Autophon AG, Solothurn

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überarbeitet am 5.9.2010

In 1969, a new "Walkie Talkie" has been introduced as standard handheld transceiver in the Swiss Army: the SE-125 developed by Autophon AG, Solothurn.
The solid state set exists in six variants: they all have three channels 6, 7, 8 in common, the channels 1 - 5 operate on different frequencies according to the set variant; they can be recognized by the color of the typeplate.
The SE-125 has been replaced by the SE-135, it has still been used by Swiss Civil Protection after 2000.

Handheld transceiver, double conversion receiver, I.F. 10,7 MHz / 455 kHz

77,5 - 87,5 MHz , 8 crystal controlled channels


pout F3 0,5 W

Sensitivity 0,4 uV


powered by by one 7,5 V battery (alternatively a 6V NiCd accumulator)

Reglement SE-125

The set has a typical rounded meta case, the combined microphone / speaker (the so-called monophone) is in an inclined position at the front of the top face of the set, at the rear the push-to-talk button and the few other controls in between.
The dimensions of the SE-125 are 287 x 142 x 57 mm, it's weight with the battery 2,4 kg; it can be carried with a canves strap and has a flexible(often bended) wire antenna screwed on the socket at the top face of the set.

Usually, the SE-125 is powered by a special cylindrical 7,5V battery, as an alternative special 6V NiCd accumulators could be used - the batteries are inserted in a compartment covered by a lid at the bottom face of the set.

At the front and of the top face of the SE-125, You find the "monophone", it's a combination of a mikrophone and a small speaker and looks like the microphone part of an old fashioned telephone handset. Just behind it, there is the three position power switch: = stands for "Off", big dot stands for "On", small dot stands for "On with squelch activated". The BNC antenna socket is located next to it. The rotary control is the channel selector, channels 6, 7 and 8 eight are the common channels found on all SE-125 variants, the frequencies of channels x1 - x5 are different according to the colour of the type plate - on these channels, only the SE-125 with the same colour type plate can communicate.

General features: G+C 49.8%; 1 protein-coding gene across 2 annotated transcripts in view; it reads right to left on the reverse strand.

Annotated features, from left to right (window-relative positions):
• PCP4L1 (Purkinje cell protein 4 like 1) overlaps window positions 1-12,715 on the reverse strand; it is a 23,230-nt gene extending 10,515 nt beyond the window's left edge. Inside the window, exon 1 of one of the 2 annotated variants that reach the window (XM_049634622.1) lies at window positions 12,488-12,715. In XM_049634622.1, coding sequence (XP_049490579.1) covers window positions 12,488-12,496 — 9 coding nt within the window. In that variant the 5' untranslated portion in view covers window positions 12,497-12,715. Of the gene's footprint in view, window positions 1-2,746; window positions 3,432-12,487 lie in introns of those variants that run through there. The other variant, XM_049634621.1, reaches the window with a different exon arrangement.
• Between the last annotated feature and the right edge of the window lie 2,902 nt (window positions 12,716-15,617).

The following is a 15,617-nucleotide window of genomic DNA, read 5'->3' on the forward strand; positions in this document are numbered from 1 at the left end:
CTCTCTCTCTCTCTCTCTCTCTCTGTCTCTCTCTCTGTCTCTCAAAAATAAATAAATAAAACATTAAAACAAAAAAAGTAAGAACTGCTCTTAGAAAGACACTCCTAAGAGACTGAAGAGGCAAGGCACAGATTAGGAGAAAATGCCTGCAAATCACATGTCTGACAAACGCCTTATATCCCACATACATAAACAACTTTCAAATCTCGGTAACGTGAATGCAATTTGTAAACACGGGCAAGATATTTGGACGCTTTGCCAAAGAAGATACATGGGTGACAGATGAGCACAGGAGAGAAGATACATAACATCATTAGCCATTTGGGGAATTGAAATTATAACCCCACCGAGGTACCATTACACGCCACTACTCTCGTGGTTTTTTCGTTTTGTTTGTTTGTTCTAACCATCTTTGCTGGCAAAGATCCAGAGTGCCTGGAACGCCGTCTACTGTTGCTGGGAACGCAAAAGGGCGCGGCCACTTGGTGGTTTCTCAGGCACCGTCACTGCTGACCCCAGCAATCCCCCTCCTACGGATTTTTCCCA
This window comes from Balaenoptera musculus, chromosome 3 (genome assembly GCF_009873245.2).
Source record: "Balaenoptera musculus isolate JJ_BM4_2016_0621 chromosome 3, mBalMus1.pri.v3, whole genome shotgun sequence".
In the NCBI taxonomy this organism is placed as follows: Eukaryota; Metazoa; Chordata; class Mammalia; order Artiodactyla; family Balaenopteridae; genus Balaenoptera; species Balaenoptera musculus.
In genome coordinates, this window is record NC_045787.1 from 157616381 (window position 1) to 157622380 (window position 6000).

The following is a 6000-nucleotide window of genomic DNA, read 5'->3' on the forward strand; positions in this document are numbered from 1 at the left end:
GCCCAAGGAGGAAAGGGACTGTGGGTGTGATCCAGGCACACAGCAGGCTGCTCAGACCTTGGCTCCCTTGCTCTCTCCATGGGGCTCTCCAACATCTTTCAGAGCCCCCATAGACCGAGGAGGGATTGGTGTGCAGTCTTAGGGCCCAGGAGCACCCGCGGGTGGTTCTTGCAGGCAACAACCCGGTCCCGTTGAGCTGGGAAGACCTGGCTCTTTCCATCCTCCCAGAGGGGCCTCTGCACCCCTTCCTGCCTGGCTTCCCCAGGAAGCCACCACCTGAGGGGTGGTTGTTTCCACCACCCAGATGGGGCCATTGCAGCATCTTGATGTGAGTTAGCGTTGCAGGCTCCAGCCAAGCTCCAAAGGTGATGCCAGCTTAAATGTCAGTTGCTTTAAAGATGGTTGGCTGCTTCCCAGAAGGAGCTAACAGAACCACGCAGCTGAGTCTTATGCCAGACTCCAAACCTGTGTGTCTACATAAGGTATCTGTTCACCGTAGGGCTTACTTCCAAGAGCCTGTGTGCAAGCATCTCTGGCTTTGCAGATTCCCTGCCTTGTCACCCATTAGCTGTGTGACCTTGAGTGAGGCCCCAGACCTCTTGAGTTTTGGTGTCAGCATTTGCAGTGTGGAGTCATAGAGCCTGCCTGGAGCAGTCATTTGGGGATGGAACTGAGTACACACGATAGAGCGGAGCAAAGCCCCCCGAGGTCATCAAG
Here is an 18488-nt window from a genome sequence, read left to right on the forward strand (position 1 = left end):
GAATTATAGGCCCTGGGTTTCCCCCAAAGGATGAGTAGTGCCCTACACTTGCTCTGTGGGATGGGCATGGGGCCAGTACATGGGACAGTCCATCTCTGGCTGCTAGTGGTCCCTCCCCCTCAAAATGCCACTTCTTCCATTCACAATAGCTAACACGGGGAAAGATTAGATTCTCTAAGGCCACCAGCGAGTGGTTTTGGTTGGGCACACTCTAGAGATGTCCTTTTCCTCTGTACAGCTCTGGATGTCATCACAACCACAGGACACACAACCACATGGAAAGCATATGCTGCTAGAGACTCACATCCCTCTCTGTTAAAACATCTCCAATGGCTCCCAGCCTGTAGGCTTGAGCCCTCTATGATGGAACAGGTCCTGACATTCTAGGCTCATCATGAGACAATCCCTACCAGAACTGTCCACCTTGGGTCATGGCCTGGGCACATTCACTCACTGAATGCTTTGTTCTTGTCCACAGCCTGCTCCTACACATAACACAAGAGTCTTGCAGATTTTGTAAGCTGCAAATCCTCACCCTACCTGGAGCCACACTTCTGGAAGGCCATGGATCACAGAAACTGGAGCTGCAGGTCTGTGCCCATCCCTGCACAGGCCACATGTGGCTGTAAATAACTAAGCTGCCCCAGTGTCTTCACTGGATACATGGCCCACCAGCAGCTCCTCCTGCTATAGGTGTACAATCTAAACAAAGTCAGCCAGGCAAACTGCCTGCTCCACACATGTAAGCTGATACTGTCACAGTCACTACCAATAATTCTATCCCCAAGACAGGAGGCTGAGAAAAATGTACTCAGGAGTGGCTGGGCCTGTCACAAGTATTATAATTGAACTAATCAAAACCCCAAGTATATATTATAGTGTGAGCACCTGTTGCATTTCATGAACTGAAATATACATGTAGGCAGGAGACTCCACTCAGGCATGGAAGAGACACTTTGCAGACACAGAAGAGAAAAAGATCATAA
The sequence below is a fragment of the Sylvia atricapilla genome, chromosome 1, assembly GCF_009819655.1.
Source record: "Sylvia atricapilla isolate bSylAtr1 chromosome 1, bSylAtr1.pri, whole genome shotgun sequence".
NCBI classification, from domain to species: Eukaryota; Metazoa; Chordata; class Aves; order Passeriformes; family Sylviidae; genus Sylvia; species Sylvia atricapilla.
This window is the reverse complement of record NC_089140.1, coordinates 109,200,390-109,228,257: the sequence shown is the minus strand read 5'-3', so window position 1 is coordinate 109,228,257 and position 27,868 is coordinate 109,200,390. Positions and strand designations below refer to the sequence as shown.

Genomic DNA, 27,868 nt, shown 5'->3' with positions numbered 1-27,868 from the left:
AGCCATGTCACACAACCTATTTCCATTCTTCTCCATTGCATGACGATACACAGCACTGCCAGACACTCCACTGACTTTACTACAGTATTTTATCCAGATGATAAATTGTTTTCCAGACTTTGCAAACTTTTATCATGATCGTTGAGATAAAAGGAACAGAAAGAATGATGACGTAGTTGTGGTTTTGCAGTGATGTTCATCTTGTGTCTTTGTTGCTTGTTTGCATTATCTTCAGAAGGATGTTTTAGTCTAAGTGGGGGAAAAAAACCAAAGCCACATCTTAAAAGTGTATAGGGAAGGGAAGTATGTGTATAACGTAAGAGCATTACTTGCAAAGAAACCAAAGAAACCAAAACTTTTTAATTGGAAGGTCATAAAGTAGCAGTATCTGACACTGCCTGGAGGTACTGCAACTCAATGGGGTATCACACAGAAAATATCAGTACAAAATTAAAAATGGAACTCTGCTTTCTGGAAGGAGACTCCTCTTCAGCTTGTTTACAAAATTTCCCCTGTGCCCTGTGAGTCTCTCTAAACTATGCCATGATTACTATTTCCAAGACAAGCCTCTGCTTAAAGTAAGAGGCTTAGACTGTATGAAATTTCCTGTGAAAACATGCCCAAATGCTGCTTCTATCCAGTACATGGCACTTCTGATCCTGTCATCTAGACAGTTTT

At the rear end, You find the push-to-talk button and underneath the connector for an external handset (called "microtel") or a headset / throat microphone combination to be used in noisy surroundings.

A simple antenna that is made of a kind of stiff wire can be connected to the BNC antenna socket, it's top part can be pulled out to give a total length of 1,2 m. After some time of use, these antennas have been bent many times and do not look like new anymore. The same antenna can be connected via a coaxial antenna cable, this arrangement is called "Granbenantenne" (trench antenna), there has also been an external "Fernantenne" (long distance antenna).

The SE-125 is extremely easy to operate: insert the battery and mount the antenna, select the desired channel, main switch to "big dot", You should hear a noise. After having made contact with the second set, switch to "little dot", the squelch should be active and should be opened, when the other station is on the air.
The "Antenna lamp" is a very useful accessory to control the function of the set: it is screwed instad of the antenna on the antenna socket - the lamp should be lit when You press the "Transmit" button; if it goes out after a few seconds, the batteries are exhausted.

The SE-125 is a short distance personal transceiver, under standard conditions, it's operation range is 3 - 5 km, from an optimum hilltop location, You can reach longer distances, as the VHF signal travels in the distance of sight. As I remember, there have been moments when we used the cellular phone to communicate when our SE-125 transceiver's range was too short - the so called SE-079 (SE stands for "transmitter - receiver" and 079 is the prefix of the Swiss nationwide mobile telephone network...).
It is forbidden to operate Your SE-125 as it's operation frequencies are just below the FM broadcast band, but it's a nice set to have in the collection.

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© 5/2008 Martin Bösch